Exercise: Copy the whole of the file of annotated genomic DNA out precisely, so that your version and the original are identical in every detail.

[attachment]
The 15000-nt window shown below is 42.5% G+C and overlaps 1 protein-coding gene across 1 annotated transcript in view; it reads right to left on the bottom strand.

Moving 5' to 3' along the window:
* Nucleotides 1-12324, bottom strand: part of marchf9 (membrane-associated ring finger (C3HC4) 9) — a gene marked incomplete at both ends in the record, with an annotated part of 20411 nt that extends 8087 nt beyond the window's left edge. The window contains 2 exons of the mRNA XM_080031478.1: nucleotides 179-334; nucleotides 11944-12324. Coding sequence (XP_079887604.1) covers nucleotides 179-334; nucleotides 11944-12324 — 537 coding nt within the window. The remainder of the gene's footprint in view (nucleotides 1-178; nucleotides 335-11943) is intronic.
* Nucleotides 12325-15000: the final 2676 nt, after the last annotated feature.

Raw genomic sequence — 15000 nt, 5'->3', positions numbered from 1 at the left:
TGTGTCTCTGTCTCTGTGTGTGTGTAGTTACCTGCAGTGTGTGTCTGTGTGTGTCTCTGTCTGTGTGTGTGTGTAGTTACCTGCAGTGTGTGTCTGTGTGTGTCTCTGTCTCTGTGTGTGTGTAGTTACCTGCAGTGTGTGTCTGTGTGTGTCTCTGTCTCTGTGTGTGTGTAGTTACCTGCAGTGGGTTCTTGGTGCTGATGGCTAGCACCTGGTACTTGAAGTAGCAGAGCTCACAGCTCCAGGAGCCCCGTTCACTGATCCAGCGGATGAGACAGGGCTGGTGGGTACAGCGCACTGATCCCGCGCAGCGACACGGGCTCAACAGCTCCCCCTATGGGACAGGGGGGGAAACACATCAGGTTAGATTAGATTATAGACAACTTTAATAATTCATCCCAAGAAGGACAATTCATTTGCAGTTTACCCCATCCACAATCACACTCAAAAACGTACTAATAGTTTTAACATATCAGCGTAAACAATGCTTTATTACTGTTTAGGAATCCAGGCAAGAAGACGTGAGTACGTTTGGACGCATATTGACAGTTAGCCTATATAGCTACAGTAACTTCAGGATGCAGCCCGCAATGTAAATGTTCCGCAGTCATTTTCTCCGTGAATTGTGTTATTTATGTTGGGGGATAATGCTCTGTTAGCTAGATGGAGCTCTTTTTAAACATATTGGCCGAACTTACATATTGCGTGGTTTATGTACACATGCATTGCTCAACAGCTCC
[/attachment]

The 15000-nt window shown below is 42.5% G+C and overlaps 1 protein-coding gene across 1 annotated transcript in view; it reads right to left on the bottom strand.

Moving 5' to 3' along the window:
* Nucleotides 1-12324, bottom strand: part of marchf9 (membrane-associated ring finger (C3HC4) 9) — a gene marked incomplete at both ends in the record, with an annotated part of 20411 nt that extends 8087 nt beyond the window's left edge. The window contains 2 exons of the mRNA XM_080031478.1: nucleotides 179-334; nucleotides 11944-12324. Coding sequence (XP_079887604.1) covers nucleotides 179-334; nucleotides 11944-12324 — 537 coding nt within the window. The remainder of the gene's footprint in view (nucleotides 1-178; nucleotides 335-11943) is intronic.
* Nucleotides 12325-15000: the final 2676 nt, after the last annotated feature.

Raw genomic sequence — 15000 nt, 5'->3', positions numbered from 1 at the left:
TGTGTCTCTGTCTCTGTGTGTGTGTAGTTACCTGCAGTGTGTGTCTGTGTGTGTCTCTGTCTGTGTGTGTGTGTAGTTACCTGCAGTGTGTGTCTGTGTGTGTCTCTGTCTCTGTGTGTGTGTAGTTACCTGCAGTGTGTGTCTGTGTGTGTCTCTGTCTCTGTGTGTGTGTAGTTACCTGCAGTGGGTTCTTGGTGCTGATGGCTAGCACCTGGTACTTGAAGTAGCAGAGCTCACAGCTCCAGGAGCCCCGTTCACTGATCCAGCGGATGAGACAGGGCTGGTGGGTACAGCGCACTGATCCCGCGCAGCGACACGGGCTCAACAGCTCCCCCTATGGGACAGGGGGGGAAACACATCAGGTTAGATTAGATTATAGACAACTTTAATAATTCATCCCAAGAAGGACAATTCATTTGCAGTTTACCCCATCCACAATCACACTCAAAAACGTACTAATAGTTTTAACATATCAGCGTAAACAATGCTTTATTACTGTTTAGGAATCCAGGCAAGAAGACGTGAGTACGTTTGGACGCATATTGACAGTTAGCCTATATAGCTACAGTAACTTCAGGATGCAGCCCGCAATGTAAATGTTCCGCAGTCATTTTCTCCGTGAATTGTGTTATTTATGTTGGGGGATAATGCTCTGTTAGCTAGATGGAGCTCTTTTTAAACATATTGGCCGAACTTACATATTGCGTGGTTTATGTACACATGCATTGCTCAACAGCTCC